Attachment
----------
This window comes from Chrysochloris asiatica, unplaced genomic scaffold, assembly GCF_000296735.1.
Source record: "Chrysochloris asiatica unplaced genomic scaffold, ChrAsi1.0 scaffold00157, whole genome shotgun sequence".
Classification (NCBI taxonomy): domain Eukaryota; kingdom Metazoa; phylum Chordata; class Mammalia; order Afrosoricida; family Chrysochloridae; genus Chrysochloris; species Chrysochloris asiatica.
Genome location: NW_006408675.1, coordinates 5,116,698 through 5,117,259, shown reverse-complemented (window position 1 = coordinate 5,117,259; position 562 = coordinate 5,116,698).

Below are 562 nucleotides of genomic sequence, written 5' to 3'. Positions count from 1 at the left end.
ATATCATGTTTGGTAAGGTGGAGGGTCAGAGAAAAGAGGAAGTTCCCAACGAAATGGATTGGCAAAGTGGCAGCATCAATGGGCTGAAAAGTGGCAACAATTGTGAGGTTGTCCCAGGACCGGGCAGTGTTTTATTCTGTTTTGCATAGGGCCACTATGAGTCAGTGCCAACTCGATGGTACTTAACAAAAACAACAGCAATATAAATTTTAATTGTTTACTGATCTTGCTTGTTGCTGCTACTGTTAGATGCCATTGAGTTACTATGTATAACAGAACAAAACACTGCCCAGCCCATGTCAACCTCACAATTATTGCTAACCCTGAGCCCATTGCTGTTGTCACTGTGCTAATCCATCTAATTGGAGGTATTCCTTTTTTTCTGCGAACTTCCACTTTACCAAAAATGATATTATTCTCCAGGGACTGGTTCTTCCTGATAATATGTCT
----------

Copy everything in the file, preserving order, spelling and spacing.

This window comes from Chrysochloris asiatica, unplaced genomic scaffold, assembly GCF_000296735.1.
Source record: "Chrysochloris asiatica unplaced genomic scaffold, ChrAsi1.0 scaffold00157, whole genome shotgun sequence".
Classification (NCBI taxonomy): domain Eukaryota; kingdom Metazoa; phylum Chordata; class Mammalia; order Afrosoricida; family Chrysochloridae; genus Chrysochloris; species Chrysochloris asiatica.
Genome location: NW_006408675.1, coordinates 5,116,698 through 5,117,259, shown reverse-complemented (window position 1 = coordinate 5,117,259; position 562 = coordinate 5,116,698).

Below are 562 nucleotides of genomic sequence, written 5' to 3'. Positions count from 1 at the left end.
ATATCATGTTTGGTAAGGTGGAGGGTCAGAGAAAAGAGGAAGTTCCCAACGAAATGGATTGGCAAAGTGGCAGCATCAATGGGCTGAAAAGTGGCAACAATTGTGAGGTTGTCCCAGGACCGGGCAGTGTTTTATTCTGTTTTGCATAGGGCCACTATGAGTCAGTGCCAACTCGATGGTACTTAACAAAAACAACAGCAATATAAATTTTAATTGTTTACTGATCTTGCTTGTTGCTGCTACTGTTAGATGCCATTGAGTTACTATGTATAACAGAACAAAACACTGCCCAGCCCATGTCAACCTCACAATTATTGCTAACCCTGAGCCCATTGCTGTTGTCACTGTGCTAATCCATCTAATTGGAGGTATTCCTTTTTTTCTGCGAACTTCCACTTTACCAAAAATGATATTATTCTCCAGGGACTGGTTCTTCCTGATAATATGTCT